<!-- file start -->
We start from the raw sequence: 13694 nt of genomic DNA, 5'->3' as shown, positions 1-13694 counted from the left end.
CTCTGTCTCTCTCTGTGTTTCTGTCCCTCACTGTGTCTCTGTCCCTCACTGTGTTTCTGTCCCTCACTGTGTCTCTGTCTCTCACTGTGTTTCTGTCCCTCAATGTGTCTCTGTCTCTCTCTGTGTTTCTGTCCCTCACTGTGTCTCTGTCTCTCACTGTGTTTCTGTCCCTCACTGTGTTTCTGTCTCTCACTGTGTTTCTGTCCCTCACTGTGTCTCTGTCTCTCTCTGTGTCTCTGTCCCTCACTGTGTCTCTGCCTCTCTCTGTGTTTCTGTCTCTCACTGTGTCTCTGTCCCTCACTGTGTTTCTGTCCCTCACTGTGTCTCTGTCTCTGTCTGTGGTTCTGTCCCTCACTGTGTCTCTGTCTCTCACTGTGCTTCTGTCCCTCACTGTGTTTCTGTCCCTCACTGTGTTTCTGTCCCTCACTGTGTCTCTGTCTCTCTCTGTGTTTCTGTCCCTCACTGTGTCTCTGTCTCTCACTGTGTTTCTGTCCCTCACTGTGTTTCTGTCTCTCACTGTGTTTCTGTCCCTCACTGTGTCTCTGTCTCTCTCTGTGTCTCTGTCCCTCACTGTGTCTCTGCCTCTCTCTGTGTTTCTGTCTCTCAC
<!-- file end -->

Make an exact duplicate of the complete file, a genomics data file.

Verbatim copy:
We start from the raw sequence: 13694 nt of genomic DNA, 5'->3' as shown, positions 1-13694 counted from the left end.
CTCTGTCTCTCTCTGTGTTTCTGTCCCTCACTGTGTCTCTGTCCCTCACTGTGTTTCTGTCCCTCACTGTGTCTCTGTCTCTCACTGTGTTTCTGTCCCTCAATGTGTCTCTGTCTCTCTCTGTGTTTCTGTCCCTCACTGTGTCTCTGTCTCTCACTGTGTTTCTGTCCCTCACTGTGTTTCTGTCTCTCACTGTGTTTCTGTCCCTCACTGTGTCTCTGTCTCTCTCTGTGTCTCTGTCCCTCACTGTGTCTCTGCCTCTCTCTGTGTTTCTGTCTCTCACTGTGTCTCTGTCCCTCACTGTGTTTCTGTCCCTCACTGTGTCTCTGTCTCTGTCTGTGGTTCTGTCCCTCACTGTGTCTCTGTCTCTCACTGTGCTTCTGTCCCTCACTGTGTTTCTGTCCCTCACTGTGTTTCTGTCCCTCACTGTGTCTCTGTCTCTCTCTGTGTTTCTGTCCCTCACTGTGTCTCTGTCTCTCACTGTGTTTCTGTCCCTCACTGTGTTTCTGTCTCTCACTGTGTTTCTGTCCCTCACTGTGTCTCTGTCTCTCTCTGTGTCTCTGTCCCTCACTGTGTCTCTGCCTCTCTCTGTGTTTCTGTCTCTCAC